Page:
The chalk hills and valleys and the woodlands of the area of the later Berkshire were probably first inhabited during the Palaeolithic or Old Stone Age, up to 10,500 years ago, offering good hunting in the stretches of water, grass and woodland and swamps which supported animals such as red deer, hippopotamus, bison or wild ox. The hunting lifestyle persisted after the end of the Ice Age transformed the countryside with new birch, pine, hazel, elm, lime, alder and oak woods. They moved around the area on ancient trackways like the Icknield Way and the Ridgeway across the Berkshire Downs. Some of the earliest hunters lived in temporary seasonal camps at Thatcham and Kintbury during the Mesolithic Age. About 6,000 years ago, however, Berkshire took on the first of several new looks with the arrival of Neolithic farmers who altered the landscape by cutting down trees with their stone tools to clear fields for planting and provide grazing for their animals. Neolithic man left his distinctive mark on the landscape in the form of his religious and funerary monuments. Particularly prominent would have been the prehistoric cursi which were probably used for ritual processions and other ceremonies. A cursus consisted of a long stretch of two parallel banks with ditches which eventually turned at the ends to form an enclosure. In what became Berkshire, there was one at Sonning, one at Buscot and a especially large one, about a mile long, at Drayton, but they are only visible using aerial photography. They would have taken several hundred people to build. Best known of the interment sites from this time are the large 'long' barrows for community burials. There are good examples still to be seen on Gallows Down at Inkpen and 'Wayland's Smithy' at Ashbury.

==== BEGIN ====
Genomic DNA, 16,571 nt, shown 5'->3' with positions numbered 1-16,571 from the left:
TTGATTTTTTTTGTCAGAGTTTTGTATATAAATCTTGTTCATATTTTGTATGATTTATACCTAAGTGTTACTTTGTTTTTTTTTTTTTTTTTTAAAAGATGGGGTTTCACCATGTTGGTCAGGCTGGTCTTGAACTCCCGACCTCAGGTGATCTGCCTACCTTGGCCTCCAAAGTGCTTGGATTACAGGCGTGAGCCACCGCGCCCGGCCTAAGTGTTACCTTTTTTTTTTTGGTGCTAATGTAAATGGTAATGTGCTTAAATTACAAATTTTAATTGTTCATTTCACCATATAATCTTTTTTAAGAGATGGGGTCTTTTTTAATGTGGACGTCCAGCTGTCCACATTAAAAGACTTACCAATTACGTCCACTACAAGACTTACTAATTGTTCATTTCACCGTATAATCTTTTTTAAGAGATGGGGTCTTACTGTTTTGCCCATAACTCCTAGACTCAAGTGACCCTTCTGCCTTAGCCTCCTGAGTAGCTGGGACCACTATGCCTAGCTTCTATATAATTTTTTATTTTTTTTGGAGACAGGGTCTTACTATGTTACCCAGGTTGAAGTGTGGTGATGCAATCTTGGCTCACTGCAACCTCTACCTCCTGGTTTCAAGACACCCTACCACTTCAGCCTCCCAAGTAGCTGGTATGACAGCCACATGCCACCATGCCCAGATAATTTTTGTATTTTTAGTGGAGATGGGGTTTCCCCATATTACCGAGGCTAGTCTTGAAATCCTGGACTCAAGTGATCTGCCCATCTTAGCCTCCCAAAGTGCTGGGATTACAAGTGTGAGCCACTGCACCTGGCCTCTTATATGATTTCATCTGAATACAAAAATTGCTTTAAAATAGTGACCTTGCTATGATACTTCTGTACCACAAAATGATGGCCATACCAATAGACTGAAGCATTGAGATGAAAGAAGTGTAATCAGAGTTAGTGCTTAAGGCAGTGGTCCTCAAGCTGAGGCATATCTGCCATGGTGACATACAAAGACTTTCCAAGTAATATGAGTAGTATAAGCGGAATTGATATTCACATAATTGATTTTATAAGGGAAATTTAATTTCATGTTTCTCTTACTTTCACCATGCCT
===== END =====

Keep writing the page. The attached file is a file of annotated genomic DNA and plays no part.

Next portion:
In time, the use of metal tools and weapons came to the Thames Valley. At first they were of bronze and large hoards of Bronze Age axes have been found at Yattendon and, most recently, at the entrance to a round house in a Bronze Age settlement on Tower Hill at Ashbury. They may have been the stock of a local metalworker or trader. Most of the round barrows to be found across the county date from this time. The line of eleven barrows at Barrow Hills in Radley must have been quite a site in their day, but they were destroyed in the Middle Ages. However, we still have the 'Seven Barrows' at Upper Lambourn. One of the Radley burials was of a man with gold 'basket earrings' and the famous gold neck torc from Mouslford is of the same date. A number of defensive proto-hillforts were built by these people, including at Uffington Castle and Ram's Hill (in Kingston Lisle). The first of these is closely associated with the famous Uffington White Horse chalk hill-figure, which is now known to have been cut into the adjoining hillside in the Bronze Age. Its significance to the local inhabitants of that time is unknown, but it is generally considered to be a religious totem of some kind. Its image was widely used on later Iron Age coins of the Atrebates tribe: a Belgic people who settled the area around 100 bc. Iron and its associated smelting works had arrived in the future county in about 1,000 bc and, by this time, the area was supporting appreciable farmstead communities. Berkshire's farming characteristics, which lasted into the 20th century, were therefore established in very early times. These Iron Age inhabitants lived in small settlements in round turf or thatch-covered houses, like that discovered at Jennett's Park in Easthampstead. However, they built large hillforts with formidable ramparts for central defence and the safe storage of farm produce, particularly grain. Well known examples can be found at Caesar's Camp (Easthampstead), Walbury Camp (Inkpen) and Perborough Castle (Compton), but they were especially suited to the rolling Berkshire Downs in the North of the county: Blewburton, Segsbury, Cherbury and Uffington.
By David Nash Ford
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